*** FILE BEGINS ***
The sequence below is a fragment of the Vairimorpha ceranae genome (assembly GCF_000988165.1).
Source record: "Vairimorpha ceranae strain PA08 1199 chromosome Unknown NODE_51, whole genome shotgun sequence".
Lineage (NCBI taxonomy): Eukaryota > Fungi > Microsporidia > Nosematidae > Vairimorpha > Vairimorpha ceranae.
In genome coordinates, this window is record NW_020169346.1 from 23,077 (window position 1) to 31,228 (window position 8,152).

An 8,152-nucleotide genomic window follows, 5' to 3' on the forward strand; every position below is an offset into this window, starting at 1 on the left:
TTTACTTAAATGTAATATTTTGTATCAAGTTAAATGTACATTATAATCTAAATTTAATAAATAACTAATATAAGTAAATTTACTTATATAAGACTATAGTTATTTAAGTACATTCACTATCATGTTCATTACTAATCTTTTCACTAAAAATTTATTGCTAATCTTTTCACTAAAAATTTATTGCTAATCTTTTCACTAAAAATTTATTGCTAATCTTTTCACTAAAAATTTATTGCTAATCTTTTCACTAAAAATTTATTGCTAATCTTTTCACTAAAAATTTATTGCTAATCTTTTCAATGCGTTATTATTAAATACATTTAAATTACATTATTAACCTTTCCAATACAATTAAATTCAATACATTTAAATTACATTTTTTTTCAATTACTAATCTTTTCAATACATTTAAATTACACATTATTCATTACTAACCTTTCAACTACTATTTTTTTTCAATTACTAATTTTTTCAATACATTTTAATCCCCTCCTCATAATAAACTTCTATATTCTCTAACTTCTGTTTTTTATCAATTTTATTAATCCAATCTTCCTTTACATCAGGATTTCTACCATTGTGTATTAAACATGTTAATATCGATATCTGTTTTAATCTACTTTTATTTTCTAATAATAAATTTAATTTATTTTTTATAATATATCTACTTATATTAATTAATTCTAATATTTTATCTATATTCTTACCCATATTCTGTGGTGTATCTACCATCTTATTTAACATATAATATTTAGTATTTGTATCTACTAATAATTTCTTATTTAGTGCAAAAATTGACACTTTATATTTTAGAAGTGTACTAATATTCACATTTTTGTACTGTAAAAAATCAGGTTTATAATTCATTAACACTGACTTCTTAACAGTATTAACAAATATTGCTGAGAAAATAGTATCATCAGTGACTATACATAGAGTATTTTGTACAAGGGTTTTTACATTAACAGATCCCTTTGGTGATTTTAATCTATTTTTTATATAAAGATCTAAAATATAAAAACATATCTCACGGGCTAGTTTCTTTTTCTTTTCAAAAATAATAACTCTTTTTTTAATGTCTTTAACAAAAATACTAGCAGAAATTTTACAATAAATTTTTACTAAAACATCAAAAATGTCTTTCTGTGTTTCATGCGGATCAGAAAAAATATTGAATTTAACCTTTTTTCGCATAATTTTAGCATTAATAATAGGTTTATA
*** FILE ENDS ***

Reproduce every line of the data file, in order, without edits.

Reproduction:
The sequence below is a fragment of the Vairimorpha ceranae genome (assembly GCF_000988165.1).
Source record: "Vairimorpha ceranae strain PA08 1199 chromosome Unknown NODE_51, whole genome shotgun sequence".
Lineage (NCBI taxonomy): Eukaryota > Fungi > Microsporidia > Nosematidae > Vairimorpha > Vairimorpha ceranae.
In genome coordinates, this window is record NW_020169346.1 from 23,077 (window position 1) to 31,228 (window position 8,152).

An 8,152-nucleotide genomic window follows, 5' to 3' on the forward strand; every position below is an offset into this window, starting at 1 on the left:
TTTACTTAAATGTAATATTTTGTATCAAGTTAAATGTACATTATAATCTAAATTTAATAAATAACTAATATAAGTAAATTTACTTATATAAGACTATAGTTATTTAAGTACATTCACTATCATGTTCATTACTAATCTTTTCACTAAAAATTTATTGCTAATCTTTTCACTAAAAATTTATTGCTAATCTTTTCACTAAAAATTTATTGCTAATCTTTTCACTAAAAATTTATTGCTAATCTTTTCACTAAAAATTTATTGCTAATCTTTTCACTAAAAATTTATTGCTAATCTTTTCAATGCGTTATTATTAAATACATTTAAATTACATTATTAACCTTTCCAATACAATTAAATTCAATACATTTAAATTACATTTTTTTTCAATTACTAATCTTTTCAATACATTTAAATTACACATTATTCATTACTAACCTTTCAACTACTATTTTTTTTCAATTACTAATTTTTTCAATACATTTTAATCCCCTCCTCATAATAAACTTCTATATTCTCTAACTTCTGTTTTTTATCAATTTTATTAATCCAATCTTCCTTTACATCAGGATTTCTACCATTGTGTATTAAACATGTTAATATCGATATCTGTTTTAATCTACTTTTATTTTCTAATAATAAATTTAATTTATTTTTTATAATATATCTACTTATATTAATTAATTCTAATATTTTATCTATATTCTTACCCATATTCTGTGGTGTATCTACCATCTTATTTAACATATAATATTTAGTATTTGTATCTACTAATAATTTCTTATTTAGTGCAAAAATTGACACTTTATATTTTAGAAGTGTACTAATATTCACATTTTTGTACTGTAAAAAATCAGGTTTATAATTCATTAACACTGACTTCTTAACAGTATTAACAAATATTGCTGAGAAAATAGTATCATCAGTGACTATACATAGAGTATTTTGTACAAGGGTTTTTACATTAACAGATCCCTTTGGTGATTTTAATCTATTTTTTATATAAAGATCTAAAATATAAAAACATATCTCACGGGCTAGTTTCTTTTTCTTTTCAAAAATAATAACTCTTTTTTTAATGTCTTTAACAAAAATACTAGCAGAAATTTTACAATAAATTTTTACTAAAACATCAAAAATGTCTTTCTGTGTTTCATGCGGATCAGAAAAAATATTGAATTTAACCTTTTTTCGCATAATTTTAGCATTAATAATAGGTTTATA